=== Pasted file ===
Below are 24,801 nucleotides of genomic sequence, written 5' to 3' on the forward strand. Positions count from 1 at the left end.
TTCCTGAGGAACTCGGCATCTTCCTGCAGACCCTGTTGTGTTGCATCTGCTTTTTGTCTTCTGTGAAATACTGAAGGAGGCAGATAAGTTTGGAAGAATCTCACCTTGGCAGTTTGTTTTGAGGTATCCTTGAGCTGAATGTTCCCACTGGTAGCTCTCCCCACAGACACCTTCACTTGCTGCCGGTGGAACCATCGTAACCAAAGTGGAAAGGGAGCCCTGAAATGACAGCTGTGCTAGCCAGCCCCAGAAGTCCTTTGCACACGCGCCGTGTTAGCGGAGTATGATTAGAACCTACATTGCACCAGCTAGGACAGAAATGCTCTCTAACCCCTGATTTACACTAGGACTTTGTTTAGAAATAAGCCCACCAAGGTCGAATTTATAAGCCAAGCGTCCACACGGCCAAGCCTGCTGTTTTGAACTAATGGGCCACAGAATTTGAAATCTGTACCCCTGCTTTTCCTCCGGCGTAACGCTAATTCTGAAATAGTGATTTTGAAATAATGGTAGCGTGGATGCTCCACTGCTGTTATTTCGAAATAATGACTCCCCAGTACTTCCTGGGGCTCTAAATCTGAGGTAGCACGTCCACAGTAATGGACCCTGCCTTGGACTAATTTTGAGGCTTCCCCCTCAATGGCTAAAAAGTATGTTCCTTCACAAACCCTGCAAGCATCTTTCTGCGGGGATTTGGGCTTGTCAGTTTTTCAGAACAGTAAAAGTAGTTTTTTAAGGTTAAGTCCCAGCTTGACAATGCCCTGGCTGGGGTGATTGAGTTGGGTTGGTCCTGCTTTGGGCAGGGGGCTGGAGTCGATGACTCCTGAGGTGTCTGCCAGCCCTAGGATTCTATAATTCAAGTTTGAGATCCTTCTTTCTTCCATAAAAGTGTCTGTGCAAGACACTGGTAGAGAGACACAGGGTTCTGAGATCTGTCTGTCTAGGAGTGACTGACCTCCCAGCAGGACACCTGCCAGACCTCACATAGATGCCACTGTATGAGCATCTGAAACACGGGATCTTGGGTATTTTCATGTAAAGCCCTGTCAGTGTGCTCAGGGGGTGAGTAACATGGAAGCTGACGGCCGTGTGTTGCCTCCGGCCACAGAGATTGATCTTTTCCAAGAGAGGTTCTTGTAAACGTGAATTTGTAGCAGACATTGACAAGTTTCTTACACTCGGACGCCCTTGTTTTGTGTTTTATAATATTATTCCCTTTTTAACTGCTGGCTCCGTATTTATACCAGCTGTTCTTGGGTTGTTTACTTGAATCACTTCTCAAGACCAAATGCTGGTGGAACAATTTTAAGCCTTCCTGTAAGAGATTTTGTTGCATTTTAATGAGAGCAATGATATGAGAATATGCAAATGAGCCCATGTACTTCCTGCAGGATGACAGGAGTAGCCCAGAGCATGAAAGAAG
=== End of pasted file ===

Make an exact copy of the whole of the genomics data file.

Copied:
Below are 24,801 nucleotides of genomic sequence, written 5' to 3' on the forward strand. Positions count from 1 at the left end.
TTCCTGAGGAACTCGGCATCTTCCTGCAGACCCTGTTGTGTTGCATCTGCTTTTTGTCTTCTGTGAAATACTGAAGGAGGCAGATAAGTTTGGAAGAATCTCACCTTGGCAGTTTGTTTTGAGGTATCCTTGAGCTGAATGTTCCCACTGGTAGCTCTCCCCACAGACACCTTCACTTGCTGCCGGTGGAACCATCGTAACCAAAGTGGAAAGGGAGCCCTGAAATGACAGCTGTGCTAGCCAGCCCCAGAAGTCCTTTGCACACGCGCCGTGTTAGCGGAGTATGATTAGAACCTACATTGCACCAGCTAGGACAGAAATGCTCTCTAACCCCTGATTTACACTAGGACTTTGTTTAGAAATAAGCCCACCAAGGTCGAATTTATAAGCCAAGCGTCCACACGGCCAAGCCTGCTGTTTTGAACTAATGGGCCACAGAATTTGAAATCTGTACCCCTGCTTTTCCTCCGGCGTAACGCTAATTCTGAAATAGTGATTTTGAAATAATGGTAGCGTGGATGCTCCACTGCTGTTATTTCGAAATAATGACTCCCCAGTACTTCCTGGGGCTCTAAATCTGAGGTAGCACGTCCACAGTAATGGACCCTGCCTTGGACTAATTTTGAGGCTTCCCCCTCAATGGCTAAAAAGTATGTTCCTTCACAAACCCTGCAAGCATCTTTCTGCGGGGATTTGGGCTTGTCAGTTTTTCAGAACAGTAAAAGTAGTTTTTTAAGGTTAAGTCCCAGCTTGACAATGCCCTGGCTGGGGTGATTGAGTTGGGTTGGTCCTGCTTTGGGCAGGGGGCTGGAGTCGATGACTCCTGAGGTGTCTGCCAGCCCTAGGATTCTATAATTCAAGTTTGAGATCCTTCTTTCTTCCATAAAAGTGTCTGTGCAAGACACTGGTAGAGAGACACAGGGTTCTGAGATCTGTCTGTCTAGGAGTGACTGACCTCCCAGCAGGACACCTGCCAGACCTCACATAGATGCCACTGTATGAGCATCTGAAACACGGGATCTTGGGTATTTTCATGTAAAGCCCTGTCAGTGTGCTCAGGGGGTGAGTAACATGGAAGCTGACGGCCGTGTGTTGCCTCCGGCCACAGAGATTGATCTTTTCCAAGAGAGGTTCTTGTAAACGTGAATTTGTAGCAGACATTGACAAGTTTCTTACACTCGGACGCCCTTGTTTTGTGTTTTATAATATTATTCCCTTTTTAACTGCTGGCTCCGTATTTATACCAGCTGTTCTTGGGTTGTTTACTTGAATCACTTCTCAAGACCAAATGCTGGTGGAACAATTTTAAGCCTTCCTGTAAGAGATTTTGTTGCATTTTAATGAGAGCAATGATATGAGAATATGCAAATGAGCCCATGTACTTCCTGCAGGATGACAGGAGTAGCCCAGAGCATGAAAGAAG